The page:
The comparison test is an easy test for convergence or divergence when we know that, term by term, the terms of a **test series** are either greater than or less than those of our series of interest.

Here is a statement of the test in two parts, then we'll do some examples to illustrate it:

- If the infinite series $\sum_{n=1}^\infty b_n$ converges, and $0 \le a_n \le b_n$ for all $n \gt N,$ where N is some fixed number, then $\sum_{n=1}^\infty a_n$ also converges.
- If the infinite series $\sum_{n=1}^\infty b_n$ diverges, and $0 \le b_n \le a_n$ for all $n \gt N,$ where N is some fixed number, then $\sum_{n=1}^\infty a_n$ also diverges.

Here is the logic behind the first statement of the comparison test:

- We have a series we already know is convergent, with terms
**b**_{n} **Each**of the terms,**b**, is larger than the corresponding term (_{n}**a**) of the series of interest._{n}- Then the series
**a**must converge because it's smaller, term-by-term, than a known convergent series._{1}+ a_{2}+ a_{3}+ ...

We get the convergent series used for comparison from our growing set of convergent series. For example, it might be a convergent geometric series or a convergent p-series.

The logic behind the second part of the comparison test goes like this:

- We have a series we already know is divergent, with terms
**b**._{n} **Each**of the terms,**a**, in the series of interest is larger than the corresponding term (_{n}**b**) of the known (divergent) series._{n}- Then the series
**a**must diverge because it's larger, term-by-term, than a known divergent series. In other words, if the series with terms_{1}+ a_{2}+ a_{3}+ ...**b**diverges, then the_{n}**a**series diverges_{n}*faster*.

We get the known divergent series used for comparison from among the many divergent series we've seen. For example, it might be a divergent geometric series (**r < 1**) or a divergent p-series (**p < 1**).

Does the series $\sum_{n = 1}^\infty \,\frac{1}{n!}$ converge?

**Solution**

$$\sum_{n = 1}^\infty \,\frac{1}{n^2}$$

the harmonic series, **diverges**, but that the p-series

$$\sum_{n = 1}^\infty \,\frac{1}{n}$$

**converges**. Now if each term of the series of interest is greater than **1/n** for n > 1 then the series diverges, and if each term is less than **1/n ^{2}**, then the series converges by the comparison test.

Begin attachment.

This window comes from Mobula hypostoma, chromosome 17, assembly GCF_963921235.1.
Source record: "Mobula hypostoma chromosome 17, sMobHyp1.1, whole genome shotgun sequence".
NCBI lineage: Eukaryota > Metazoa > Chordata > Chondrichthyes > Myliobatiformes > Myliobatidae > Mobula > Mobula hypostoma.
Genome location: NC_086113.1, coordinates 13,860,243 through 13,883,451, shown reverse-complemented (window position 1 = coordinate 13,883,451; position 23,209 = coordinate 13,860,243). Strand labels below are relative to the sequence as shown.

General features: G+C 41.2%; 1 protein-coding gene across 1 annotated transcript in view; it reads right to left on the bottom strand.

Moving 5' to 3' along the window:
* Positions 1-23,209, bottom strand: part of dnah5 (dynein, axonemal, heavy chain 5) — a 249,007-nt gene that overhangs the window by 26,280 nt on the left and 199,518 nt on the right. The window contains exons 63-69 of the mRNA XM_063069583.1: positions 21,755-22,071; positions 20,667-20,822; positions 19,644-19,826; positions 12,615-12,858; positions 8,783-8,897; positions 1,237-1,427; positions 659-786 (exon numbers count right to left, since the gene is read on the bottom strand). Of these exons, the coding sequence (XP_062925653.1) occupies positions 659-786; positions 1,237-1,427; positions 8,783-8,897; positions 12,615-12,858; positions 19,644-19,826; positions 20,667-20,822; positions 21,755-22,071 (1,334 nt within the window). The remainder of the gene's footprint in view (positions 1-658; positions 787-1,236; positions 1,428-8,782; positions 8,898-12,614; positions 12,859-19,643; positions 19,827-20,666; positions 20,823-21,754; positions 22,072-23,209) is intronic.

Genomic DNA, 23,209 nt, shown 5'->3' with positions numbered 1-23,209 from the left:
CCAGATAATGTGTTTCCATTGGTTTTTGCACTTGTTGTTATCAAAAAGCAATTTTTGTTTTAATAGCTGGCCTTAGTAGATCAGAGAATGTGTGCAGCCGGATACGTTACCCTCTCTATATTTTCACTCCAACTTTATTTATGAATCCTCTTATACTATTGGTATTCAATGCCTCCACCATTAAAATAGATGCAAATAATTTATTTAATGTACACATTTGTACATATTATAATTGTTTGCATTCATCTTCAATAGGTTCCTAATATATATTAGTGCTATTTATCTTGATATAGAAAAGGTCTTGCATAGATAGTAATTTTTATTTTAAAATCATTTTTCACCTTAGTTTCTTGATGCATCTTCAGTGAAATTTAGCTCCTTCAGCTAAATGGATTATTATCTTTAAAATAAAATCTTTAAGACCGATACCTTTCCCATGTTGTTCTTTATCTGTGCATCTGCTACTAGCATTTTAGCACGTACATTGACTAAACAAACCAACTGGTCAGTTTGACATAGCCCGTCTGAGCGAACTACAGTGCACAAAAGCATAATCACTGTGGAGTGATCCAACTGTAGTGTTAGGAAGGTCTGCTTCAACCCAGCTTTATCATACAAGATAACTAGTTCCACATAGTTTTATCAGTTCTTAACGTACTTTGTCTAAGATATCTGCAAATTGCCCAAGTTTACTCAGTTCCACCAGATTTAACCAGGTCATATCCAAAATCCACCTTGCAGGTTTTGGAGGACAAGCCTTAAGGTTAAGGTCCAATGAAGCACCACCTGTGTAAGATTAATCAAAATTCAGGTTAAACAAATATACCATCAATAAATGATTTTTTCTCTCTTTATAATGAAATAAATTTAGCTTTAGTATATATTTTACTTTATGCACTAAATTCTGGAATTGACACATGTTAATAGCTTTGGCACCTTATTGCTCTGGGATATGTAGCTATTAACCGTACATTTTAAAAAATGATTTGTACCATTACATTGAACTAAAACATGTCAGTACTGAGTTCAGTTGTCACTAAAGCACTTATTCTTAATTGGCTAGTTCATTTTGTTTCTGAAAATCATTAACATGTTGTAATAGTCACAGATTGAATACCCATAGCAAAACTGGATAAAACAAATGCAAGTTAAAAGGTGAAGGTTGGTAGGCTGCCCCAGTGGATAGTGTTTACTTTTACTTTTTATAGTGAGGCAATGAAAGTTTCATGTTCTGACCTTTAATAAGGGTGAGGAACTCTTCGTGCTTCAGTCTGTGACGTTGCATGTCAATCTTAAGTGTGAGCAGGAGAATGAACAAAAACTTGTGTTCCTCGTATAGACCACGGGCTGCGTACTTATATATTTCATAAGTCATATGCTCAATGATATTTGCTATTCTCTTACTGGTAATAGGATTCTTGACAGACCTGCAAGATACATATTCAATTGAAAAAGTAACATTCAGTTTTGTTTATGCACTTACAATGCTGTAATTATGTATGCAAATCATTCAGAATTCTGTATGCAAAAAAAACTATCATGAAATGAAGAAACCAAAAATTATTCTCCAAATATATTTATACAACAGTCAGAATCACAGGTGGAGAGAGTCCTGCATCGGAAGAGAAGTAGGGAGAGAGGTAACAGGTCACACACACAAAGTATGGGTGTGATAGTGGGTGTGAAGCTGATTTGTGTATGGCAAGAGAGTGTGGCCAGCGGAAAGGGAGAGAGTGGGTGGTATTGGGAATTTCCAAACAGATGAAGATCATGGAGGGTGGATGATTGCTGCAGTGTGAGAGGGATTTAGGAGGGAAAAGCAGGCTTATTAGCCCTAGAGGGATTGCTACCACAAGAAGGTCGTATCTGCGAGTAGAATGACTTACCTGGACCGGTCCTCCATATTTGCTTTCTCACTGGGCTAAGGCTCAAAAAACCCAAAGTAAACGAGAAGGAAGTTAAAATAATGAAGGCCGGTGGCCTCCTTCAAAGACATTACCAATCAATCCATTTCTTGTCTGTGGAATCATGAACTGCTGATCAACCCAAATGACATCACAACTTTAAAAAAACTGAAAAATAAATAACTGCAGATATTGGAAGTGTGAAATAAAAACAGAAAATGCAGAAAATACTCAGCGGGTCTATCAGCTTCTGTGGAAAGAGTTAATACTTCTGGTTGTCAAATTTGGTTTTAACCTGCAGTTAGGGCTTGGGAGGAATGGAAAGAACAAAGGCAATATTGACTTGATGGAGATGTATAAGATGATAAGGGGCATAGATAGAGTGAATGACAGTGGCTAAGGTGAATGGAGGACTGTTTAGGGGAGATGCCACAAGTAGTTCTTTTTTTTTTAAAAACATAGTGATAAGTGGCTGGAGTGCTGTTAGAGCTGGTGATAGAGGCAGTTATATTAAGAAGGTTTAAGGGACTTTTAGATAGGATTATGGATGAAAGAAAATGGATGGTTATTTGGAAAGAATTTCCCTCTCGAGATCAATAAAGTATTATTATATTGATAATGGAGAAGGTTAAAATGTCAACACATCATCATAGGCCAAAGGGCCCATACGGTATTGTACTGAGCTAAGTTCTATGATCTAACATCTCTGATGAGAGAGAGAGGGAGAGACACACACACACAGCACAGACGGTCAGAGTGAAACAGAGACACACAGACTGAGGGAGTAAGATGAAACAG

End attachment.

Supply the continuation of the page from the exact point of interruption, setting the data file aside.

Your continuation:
We know that for **n ≥ 4**, **n! > n ^{2}**, so each term of the series with

Now it's worth going back to the first green box above. The comparison test states that the terms of our test series (**1/n!**) must only be less, term-by-term, than a known convergent series for **n > N**, where **N** is some integer. In this example, **N = 3**. For all **n > 3**, **1/n! < 1/n ^{2}**, so the series converges. The extra stuff at the "front end" of the series (

Does the series $\sum_{n = 1}^\infty \, \frac{\sqrt{n}}{n^2 + 5}$ converge?

**Solution****n**, so let's drop it to make an approximation of the series:

$$\sum_{n = 1}^\infty \, \frac{\sqrt{n}}{n^2} = \sum_{n = 1}^\infty \frac{n^{1/2}}{n^2} = \sum_{n = 1}^\infty \,\frac{1}{n^{3/2}}$$

Now the series with terms **a _{n} = 1/n^{3/2}** is a convergent p-series (

$$\frac{\sqrt{n}}{n^2 + 5} \lt \frac{1}{n^{3/2}}$$

Cross multiplication gives:

$$n^{3/2} n^{1/2} \lt n^2 + 5$$

Using the laws of exponents on the left, we get:

$$n^2 \lt n^2 + 5$$

which reduces to

$$0 \lt 5$$

Because 0 < 5 is *always* true, our series is, term-by-term, smaller than the convergent p-series with **a _{n} = 1/n^{3/2}**, so it converges.

Here (right column, top) is a table of the first ten terms of our series and the comparison series:

Below is a graphical representation of that comparison out to n = 30. While our the size of the terms of our function get closer to those of the comparison function, our algebra proves that they never cross.

Does the series $\sum_{n = 1}^\infty \,\frac{1}{n^2} cos \left(\frac{1}{n} \right)$ converge?

**Solution****cos(1/n)**. Sometimes that factor is positive and sometimes it's negative. Now **1/n** approaches zero as **n** gets large, so the cosine part approaches 1. The important thing is that it won't ever exceed 1.

That means that this function is never greater than the convergent p-series with terms **a _{n} = 1/n^{2}**, so the series converges by the comparison test.

__Easy peasy, lemon-squeezy.__

Does the series $\sum_{n = 1}^\infty \,\frac{n + 1}{\sqrt{n}}$ converge?

**Solution****n ^{1/2}**, and the sum will grow infinitely large. But let's do it by comparison with the divergent p-series with terms

First let's break the sum into two parts.

$$\sum_{n = 1}^\infty \, \frac{n}{\sqrt{n}} + \frac{1}{\sqrt{n}} = \sum_{n = 1}^\infty \, n^{1/2} + \frac{1}{n^{1/2}}$$

Now the second ** is** the divergent p-series with terms

There are a couple of things you should be aware of when using the comparison test.

- If the terms of a series, taken term-by-term, are less than the terms of a known
*divergent*series, we cannot conclude that it converges. It may not. - If the terms of a series, taken term-by-term, are greater than the terms of a known
*convergent*series, we cannot conclude that it diverges. It may still converge.

1. | $$\sum_{n = 2}^\infty \, \frac{n^3}{n^4 - 1}$$ | |

2. | $$\sum_{n = 1}^\infty \, \frac{e^{1/n}}{n}$$ | |

3. | $$\sum_{n = 0}^\infty \, \frac{n + 5^n}{n + 6^n}$$ |

4. | $$\sum_{n = 0}^\infty \, \frac{2 + sin(n)}{10^n}$$ | |

5. | $$\sum_{n = 1}^\infty \, \frac{4^{n + 1}}{3^n - 2}$$ | |

6. | $$\sum_{n = 1}^\infty \, \frac{n - 1}{n^2 \sqrt{n}}$$ |

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